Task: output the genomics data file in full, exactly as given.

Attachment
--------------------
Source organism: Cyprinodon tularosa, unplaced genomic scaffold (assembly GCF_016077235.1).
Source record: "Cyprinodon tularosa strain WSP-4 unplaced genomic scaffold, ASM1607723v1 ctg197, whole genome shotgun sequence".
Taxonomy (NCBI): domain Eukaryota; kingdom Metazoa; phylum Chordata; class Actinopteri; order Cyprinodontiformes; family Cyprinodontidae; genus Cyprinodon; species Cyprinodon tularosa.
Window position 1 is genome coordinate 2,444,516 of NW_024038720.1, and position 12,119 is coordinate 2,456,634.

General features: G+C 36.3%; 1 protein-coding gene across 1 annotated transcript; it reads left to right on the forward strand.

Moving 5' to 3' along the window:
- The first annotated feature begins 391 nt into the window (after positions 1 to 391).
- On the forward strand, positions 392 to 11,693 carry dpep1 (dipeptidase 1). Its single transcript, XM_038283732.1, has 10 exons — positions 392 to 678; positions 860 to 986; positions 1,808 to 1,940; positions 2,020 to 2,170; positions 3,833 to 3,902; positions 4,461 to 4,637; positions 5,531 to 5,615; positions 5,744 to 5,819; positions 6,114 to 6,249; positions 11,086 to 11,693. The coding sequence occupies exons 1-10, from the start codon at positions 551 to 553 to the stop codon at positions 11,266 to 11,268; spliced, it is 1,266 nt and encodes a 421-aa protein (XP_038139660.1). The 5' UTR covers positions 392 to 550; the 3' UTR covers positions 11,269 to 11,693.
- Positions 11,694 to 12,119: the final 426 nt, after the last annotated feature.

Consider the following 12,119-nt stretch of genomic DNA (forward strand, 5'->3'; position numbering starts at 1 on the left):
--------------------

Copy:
Source organism: Cyprinodon tularosa, unplaced genomic scaffold (assembly GCF_016077235.1).
Source record: "Cyprinodon tularosa strain WSP-4 unplaced genomic scaffold, ASM1607723v1 ctg197, whole genome shotgun sequence".
Taxonomy (NCBI): domain Eukaryota; kingdom Metazoa; phylum Chordata; class Actinopteri; order Cyprinodontiformes; family Cyprinodontidae; genus Cyprinodon; species Cyprinodon tularosa.
Window position 1 is genome coordinate 2,444,516 of NW_024038720.1, and position 12,119 is coordinate 2,456,634.

General features: G+C 36.3%; 1 protein-coding gene across 1 annotated transcript; it reads left to right on the forward strand.

Moving 5' to 3' along the window:
- The first annotated feature begins 391 nt into the window (after positions 1 to 391).
- On the forward strand, positions 392 to 11,693 carry dpep1 (dipeptidase 1). Its single transcript, XM_038283732.1, has 10 exons — positions 392 to 678; positions 860 to 986; positions 1,808 to 1,940; positions 2,020 to 2,170; positions 3,833 to 3,902; positions 4,461 to 4,637; positions 5,531 to 5,615; positions 5,744 to 5,819; positions 6,114 to 6,249; positions 11,086 to 11,693. The coding sequence occupies exons 1-10, from the start codon at positions 551 to 553 to the stop codon at positions 11,266 to 11,268; spliced, it is 1,266 nt and encodes a 421-aa protein (XP_038139660.1). The 5' UTR covers positions 392 to 550; the 3' UTR covers positions 11,269 to 11,693.
- Positions 11,694 to 12,119: the final 426 nt, after the last annotated feature.

Consider the following 12,119-nt stretch of genomic DNA (forward strand, 5'->3'; position numbering starts at 1 on the left):